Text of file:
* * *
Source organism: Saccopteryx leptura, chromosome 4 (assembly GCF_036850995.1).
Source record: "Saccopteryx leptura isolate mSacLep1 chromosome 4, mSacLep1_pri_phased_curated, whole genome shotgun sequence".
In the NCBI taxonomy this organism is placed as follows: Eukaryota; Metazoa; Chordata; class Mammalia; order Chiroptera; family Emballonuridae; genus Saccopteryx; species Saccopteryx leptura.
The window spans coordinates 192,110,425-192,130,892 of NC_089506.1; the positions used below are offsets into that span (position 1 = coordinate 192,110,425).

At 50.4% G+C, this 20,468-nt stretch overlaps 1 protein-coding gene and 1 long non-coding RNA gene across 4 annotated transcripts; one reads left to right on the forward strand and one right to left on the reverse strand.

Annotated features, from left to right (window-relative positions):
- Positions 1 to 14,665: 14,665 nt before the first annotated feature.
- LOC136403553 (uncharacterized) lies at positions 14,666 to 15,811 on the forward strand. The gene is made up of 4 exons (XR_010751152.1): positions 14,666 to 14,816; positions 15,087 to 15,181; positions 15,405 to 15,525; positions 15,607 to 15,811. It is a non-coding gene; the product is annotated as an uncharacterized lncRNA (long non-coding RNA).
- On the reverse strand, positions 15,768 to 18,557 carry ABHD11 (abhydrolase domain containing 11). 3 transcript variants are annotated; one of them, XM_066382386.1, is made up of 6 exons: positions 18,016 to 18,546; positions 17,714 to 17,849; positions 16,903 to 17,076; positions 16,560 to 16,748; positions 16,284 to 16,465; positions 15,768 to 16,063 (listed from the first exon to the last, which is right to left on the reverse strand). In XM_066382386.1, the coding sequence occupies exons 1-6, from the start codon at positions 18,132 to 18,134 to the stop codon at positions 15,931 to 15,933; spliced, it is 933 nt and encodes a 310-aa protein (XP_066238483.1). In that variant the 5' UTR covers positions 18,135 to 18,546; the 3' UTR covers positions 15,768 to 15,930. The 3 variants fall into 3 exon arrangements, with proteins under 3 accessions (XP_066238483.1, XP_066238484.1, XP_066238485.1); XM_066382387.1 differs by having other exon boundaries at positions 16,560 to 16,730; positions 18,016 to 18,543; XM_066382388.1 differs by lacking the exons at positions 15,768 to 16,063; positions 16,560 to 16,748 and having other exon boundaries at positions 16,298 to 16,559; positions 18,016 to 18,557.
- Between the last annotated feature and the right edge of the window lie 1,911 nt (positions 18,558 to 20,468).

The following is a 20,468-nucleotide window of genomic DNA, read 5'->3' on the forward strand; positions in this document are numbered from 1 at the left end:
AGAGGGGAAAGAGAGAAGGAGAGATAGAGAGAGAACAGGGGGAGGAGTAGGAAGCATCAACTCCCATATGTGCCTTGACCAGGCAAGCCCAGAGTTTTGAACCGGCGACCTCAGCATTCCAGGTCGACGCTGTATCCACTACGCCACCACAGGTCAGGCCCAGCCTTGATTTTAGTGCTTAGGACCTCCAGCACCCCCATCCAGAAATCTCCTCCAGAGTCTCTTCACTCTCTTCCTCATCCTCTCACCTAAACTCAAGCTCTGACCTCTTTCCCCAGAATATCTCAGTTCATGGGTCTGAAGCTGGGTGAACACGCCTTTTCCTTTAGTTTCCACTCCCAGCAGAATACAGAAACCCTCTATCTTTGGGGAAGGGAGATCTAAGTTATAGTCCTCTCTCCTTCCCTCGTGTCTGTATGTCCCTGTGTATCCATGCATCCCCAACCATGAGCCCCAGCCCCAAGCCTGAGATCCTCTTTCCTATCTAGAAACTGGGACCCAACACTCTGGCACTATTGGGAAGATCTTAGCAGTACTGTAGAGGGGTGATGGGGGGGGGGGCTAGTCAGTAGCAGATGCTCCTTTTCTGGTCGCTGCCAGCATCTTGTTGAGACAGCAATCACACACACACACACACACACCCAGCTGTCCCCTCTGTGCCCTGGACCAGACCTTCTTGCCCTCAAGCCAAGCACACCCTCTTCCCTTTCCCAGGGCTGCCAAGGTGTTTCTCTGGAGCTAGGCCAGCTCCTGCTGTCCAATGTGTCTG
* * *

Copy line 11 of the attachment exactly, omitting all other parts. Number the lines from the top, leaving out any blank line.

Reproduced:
The following is a 20,468-nucleotide window of genomic DNA, read 5'->3' on the forward strand; positions in this document are numbered from 1 at the left end: